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January 2008

Juan Van der Hamen y Leoén’s Still Life with Sweets and Pottery

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Copyright 2008 American Medical Association. All Rights Reserved. Applicable FARS/DFARS Restrictions Apply to Government Use.2008

Arch Facial Plast Surg. 2008;10(1):72-73. doi:10.1001/archfacial.2007.3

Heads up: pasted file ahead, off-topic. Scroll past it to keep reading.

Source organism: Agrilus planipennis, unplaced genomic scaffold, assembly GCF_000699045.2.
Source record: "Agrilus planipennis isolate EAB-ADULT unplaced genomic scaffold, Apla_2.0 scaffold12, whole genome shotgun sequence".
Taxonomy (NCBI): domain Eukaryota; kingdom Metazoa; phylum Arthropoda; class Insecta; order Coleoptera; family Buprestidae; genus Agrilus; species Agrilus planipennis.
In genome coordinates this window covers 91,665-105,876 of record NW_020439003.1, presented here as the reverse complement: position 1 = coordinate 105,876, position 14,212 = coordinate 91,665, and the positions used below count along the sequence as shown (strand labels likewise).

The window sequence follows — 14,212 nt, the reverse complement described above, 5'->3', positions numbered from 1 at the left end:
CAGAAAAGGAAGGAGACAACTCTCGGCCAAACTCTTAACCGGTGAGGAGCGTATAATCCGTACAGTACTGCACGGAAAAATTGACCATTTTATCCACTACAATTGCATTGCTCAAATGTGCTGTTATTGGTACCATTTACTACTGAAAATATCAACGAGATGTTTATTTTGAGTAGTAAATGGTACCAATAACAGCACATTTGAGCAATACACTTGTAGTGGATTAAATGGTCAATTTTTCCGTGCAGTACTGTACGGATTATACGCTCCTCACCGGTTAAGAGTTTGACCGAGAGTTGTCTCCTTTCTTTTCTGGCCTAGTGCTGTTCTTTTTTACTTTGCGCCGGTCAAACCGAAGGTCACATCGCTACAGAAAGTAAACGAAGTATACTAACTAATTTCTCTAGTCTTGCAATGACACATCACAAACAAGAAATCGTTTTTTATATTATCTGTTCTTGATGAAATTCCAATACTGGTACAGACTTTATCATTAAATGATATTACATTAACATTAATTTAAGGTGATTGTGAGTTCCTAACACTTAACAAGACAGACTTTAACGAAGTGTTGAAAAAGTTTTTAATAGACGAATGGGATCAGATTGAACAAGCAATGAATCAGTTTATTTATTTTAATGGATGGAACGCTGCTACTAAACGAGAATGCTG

Although his name is often unfamiliar to those outside the field of Spanish painting, Juan Van der Hamen y Leoén was one of the greatest still-life painters of the Golden Age. Van der Hamen was born into a noble Flemish family in Madrid, Spain, where he was baptized in 1596. His father was appointed to the post of royal archer at the court of King Philip III; he served as a member of the king's ceremonial royal guard, a position he later passed on to his younger son, Juan. The elder son, Lorenzo, became a priest and was renowned as a theologian and intimate friend of some of the greatest literary figures of the 17th century. Doubtless these well-placed connections played a role in bringing the works of the young Van der Hamen to the notice of the court; in 1619 he received the first of many royal commissions for a still-life painting to decorate the king's country estate, El Pardo. Van der Hamen's early still lifes demonstrate his assimilation of Spanish, Italian, and Flemish still-life traditions, examples of which he could have seen in the royal collections in Madrid. One of his earliest known paintings, Still Life with Cardoon and Basket of Apples (private collection, Mexico), dated 1622, depicts a cardoon and a basket of apples arranged along a shallow ledge, while above them a citron and 3 oranges hang from strings. This unusual compositional arrangement of objects along a casement ledge with bizarrely suspended orbs is heavily indebted to the work of the artist Juan Saénchez Cotaén of Toledo, Spain. Although scholars have sought a mystical interpretation of Saénchez Cotaén's austere and artificial arrangements of suspended objects, in fact, they represent his faithful observation of nature and the unique properties of each individual object, often at the expense of compositional unity.

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